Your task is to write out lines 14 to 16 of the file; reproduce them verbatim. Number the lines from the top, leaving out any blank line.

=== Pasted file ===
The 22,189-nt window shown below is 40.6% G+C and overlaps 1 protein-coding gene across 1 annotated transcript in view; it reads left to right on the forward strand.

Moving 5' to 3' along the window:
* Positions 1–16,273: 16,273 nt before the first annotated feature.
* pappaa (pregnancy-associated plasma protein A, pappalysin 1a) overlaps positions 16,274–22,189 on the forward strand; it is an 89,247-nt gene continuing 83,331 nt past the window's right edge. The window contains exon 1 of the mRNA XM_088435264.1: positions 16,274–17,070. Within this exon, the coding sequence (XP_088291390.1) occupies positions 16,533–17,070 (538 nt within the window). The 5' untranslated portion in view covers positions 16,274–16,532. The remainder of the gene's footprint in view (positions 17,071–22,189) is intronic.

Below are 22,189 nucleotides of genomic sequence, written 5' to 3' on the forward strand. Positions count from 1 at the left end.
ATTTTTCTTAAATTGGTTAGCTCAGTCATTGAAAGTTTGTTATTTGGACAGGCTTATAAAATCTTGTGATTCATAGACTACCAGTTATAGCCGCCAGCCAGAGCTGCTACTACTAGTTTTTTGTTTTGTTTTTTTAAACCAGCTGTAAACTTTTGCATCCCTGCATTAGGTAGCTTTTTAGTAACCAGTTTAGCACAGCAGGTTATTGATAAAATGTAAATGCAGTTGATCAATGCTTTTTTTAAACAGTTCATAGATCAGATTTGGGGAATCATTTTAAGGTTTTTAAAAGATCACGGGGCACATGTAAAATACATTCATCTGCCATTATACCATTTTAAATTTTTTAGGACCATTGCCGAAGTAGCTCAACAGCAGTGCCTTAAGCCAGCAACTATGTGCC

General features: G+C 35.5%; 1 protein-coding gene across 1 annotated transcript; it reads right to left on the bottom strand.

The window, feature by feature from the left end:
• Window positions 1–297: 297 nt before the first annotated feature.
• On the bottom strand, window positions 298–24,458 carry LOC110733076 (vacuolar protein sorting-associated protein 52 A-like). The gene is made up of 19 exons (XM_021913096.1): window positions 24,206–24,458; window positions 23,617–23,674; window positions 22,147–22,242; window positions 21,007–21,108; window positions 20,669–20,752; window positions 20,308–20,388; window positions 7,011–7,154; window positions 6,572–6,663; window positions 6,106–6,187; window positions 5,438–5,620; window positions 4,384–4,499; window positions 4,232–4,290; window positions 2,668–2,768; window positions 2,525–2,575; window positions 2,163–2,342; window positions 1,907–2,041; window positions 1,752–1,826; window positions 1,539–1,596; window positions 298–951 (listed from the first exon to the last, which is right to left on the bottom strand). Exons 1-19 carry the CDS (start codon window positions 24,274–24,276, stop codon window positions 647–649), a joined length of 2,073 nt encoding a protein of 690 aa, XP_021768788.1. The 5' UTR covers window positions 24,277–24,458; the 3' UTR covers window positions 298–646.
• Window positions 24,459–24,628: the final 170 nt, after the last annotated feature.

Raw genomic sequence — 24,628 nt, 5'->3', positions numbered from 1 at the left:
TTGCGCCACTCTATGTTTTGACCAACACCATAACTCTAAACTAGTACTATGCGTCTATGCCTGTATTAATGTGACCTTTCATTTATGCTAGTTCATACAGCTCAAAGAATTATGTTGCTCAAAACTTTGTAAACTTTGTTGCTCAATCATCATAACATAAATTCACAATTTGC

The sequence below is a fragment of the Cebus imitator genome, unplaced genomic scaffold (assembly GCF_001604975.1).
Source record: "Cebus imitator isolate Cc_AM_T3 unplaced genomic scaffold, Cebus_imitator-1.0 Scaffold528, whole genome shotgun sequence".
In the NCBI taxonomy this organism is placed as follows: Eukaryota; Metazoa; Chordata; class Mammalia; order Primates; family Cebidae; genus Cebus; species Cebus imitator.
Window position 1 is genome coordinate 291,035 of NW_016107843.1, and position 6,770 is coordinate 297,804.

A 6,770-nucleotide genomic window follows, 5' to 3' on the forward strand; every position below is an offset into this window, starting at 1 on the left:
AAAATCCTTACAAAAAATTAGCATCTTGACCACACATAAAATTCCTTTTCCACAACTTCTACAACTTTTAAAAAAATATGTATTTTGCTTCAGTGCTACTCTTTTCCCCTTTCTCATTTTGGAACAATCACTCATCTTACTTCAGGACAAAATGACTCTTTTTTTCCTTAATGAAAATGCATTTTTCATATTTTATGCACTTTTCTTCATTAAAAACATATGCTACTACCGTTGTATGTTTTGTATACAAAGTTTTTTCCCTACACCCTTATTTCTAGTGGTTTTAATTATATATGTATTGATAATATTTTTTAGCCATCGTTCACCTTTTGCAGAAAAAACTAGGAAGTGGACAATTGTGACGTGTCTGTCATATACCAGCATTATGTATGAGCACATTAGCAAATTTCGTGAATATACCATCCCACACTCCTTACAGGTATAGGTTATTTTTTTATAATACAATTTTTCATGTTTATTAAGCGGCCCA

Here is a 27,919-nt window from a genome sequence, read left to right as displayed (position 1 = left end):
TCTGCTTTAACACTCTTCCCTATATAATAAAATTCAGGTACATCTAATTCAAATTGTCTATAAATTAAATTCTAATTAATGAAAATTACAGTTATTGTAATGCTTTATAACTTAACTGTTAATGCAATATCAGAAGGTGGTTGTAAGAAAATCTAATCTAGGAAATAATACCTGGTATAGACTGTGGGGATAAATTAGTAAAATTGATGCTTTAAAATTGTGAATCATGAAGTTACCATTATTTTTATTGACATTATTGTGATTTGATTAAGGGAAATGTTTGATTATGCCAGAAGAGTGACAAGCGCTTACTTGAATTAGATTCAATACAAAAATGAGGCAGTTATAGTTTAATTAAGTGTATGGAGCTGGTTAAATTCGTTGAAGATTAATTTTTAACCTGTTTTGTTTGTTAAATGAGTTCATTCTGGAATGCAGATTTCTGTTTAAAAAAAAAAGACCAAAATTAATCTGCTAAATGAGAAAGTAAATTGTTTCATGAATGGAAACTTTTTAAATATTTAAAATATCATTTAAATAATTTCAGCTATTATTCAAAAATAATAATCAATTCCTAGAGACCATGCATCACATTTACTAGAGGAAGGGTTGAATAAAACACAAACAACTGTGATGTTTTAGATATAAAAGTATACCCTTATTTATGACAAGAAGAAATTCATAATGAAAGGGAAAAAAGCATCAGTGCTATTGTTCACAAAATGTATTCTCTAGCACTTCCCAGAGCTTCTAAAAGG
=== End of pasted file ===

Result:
The sequence below is a fragment of the Cebus imitator genome, unplaced genomic scaffold (assembly GCF_001604975.1).
Source record: "Cebus imitator isolate Cc_AM_T3 unplaced genomic scaffold, Cebus_imitator-1.0 Scaffold528, whole genome shotgun sequence".
In the NCBI taxonomy this organism is placed as follows: Eukaryota; Metazoa; Chordata; class Mammalia; order Primates; family Cebidae; genus Cebus; species Cebus imitator.